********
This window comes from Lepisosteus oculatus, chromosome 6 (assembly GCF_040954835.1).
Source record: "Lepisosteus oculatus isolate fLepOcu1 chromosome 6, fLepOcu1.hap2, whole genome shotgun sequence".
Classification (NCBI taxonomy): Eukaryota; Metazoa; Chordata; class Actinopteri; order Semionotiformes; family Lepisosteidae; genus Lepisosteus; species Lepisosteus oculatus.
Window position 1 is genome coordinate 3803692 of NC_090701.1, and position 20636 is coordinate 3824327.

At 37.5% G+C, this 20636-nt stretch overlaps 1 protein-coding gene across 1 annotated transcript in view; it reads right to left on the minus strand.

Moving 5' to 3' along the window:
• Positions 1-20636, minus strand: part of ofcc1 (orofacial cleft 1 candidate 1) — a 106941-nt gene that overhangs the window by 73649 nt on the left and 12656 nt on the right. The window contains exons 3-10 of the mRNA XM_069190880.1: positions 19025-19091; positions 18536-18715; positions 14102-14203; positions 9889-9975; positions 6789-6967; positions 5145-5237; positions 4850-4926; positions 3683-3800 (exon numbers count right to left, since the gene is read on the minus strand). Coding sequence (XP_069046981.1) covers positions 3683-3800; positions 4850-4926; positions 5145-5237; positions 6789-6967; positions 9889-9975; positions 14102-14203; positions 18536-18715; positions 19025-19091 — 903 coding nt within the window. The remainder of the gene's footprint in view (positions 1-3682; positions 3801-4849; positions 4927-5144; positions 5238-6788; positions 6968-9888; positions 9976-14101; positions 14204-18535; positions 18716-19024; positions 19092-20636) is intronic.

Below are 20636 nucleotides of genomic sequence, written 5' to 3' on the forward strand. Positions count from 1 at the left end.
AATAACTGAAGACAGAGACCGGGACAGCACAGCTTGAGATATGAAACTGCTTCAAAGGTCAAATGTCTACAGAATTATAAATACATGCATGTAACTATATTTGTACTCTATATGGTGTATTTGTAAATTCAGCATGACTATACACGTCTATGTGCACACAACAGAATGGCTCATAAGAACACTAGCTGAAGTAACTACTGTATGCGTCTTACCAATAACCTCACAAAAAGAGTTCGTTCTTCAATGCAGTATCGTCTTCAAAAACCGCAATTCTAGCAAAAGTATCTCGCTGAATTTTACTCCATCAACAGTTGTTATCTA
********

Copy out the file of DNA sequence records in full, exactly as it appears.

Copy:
This window comes from Lepisosteus oculatus, chromosome 6 (assembly GCF_040954835.1).
Source record: "Lepisosteus oculatus isolate fLepOcu1 chromosome 6, fLepOcu1.hap2, whole genome shotgun sequence".
Classification (NCBI taxonomy): Eukaryota; Metazoa; Chordata; class Actinopteri; order Semionotiformes; family Lepisosteidae; genus Lepisosteus; species Lepisosteus oculatus.
Window position 1 is genome coordinate 3803692 of NC_090701.1, and position 20636 is coordinate 3824327.

At 37.5% G+C, this 20636-nt stretch overlaps 1 protein-coding gene across 1 annotated transcript in view; it reads right to left on the minus strand.

Moving 5' to 3' along the window:
• Positions 1-20636, minus strand: part of ofcc1 (orofacial cleft 1 candidate 1) — a 106941-nt gene that overhangs the window by 73649 nt on the left and 12656 nt on the right. The window contains exons 3-10 of the mRNA XM_069190880.1: positions 19025-19091; positions 18536-18715; positions 14102-14203; positions 9889-9975; positions 6789-6967; positions 5145-5237; positions 4850-4926; positions 3683-3800 (exon numbers count right to left, since the gene is read on the minus strand). Coding sequence (XP_069046981.1) covers positions 3683-3800; positions 4850-4926; positions 5145-5237; positions 6789-6967; positions 9889-9975; positions 14102-14203; positions 18536-18715; positions 19025-19091 — 903 coding nt within the window. The remainder of the gene's footprint in view (positions 1-3682; positions 3801-4849; positions 4927-5144; positions 5238-6788; positions 6968-9888; positions 9976-14101; positions 14204-18535; positions 18716-19024; positions 19092-20636) is intronic.

Below are 20636 nucleotides of genomic sequence, written 5' to 3' on the forward strand. Positions count from 1 at the left end.
AATAACTGAAGACAGAGACCGGGACAGCACAGCTTGAGATATGAAACTGCTTCAAAGGTCAAATGTCTACAGAATTATAAATACATGCATGTAACTATATTTGTACTCTATATGGTGTATTTGTAAATTCAGCATGACTATACACGTCTATGTGCACACAACAGAATGGCTCATAAGAACACTAGCTGAAGTAACTACTGTATGCGTCTTACCAATAACCTCACAAAAAGAGTTCGTTCTTCAATGCAGTATCGTCTTCAAAAACCGCAATTCTAGCAAAAGTATCTCGCTGAATTTTACTCCATCAACAGTTGTTATCTA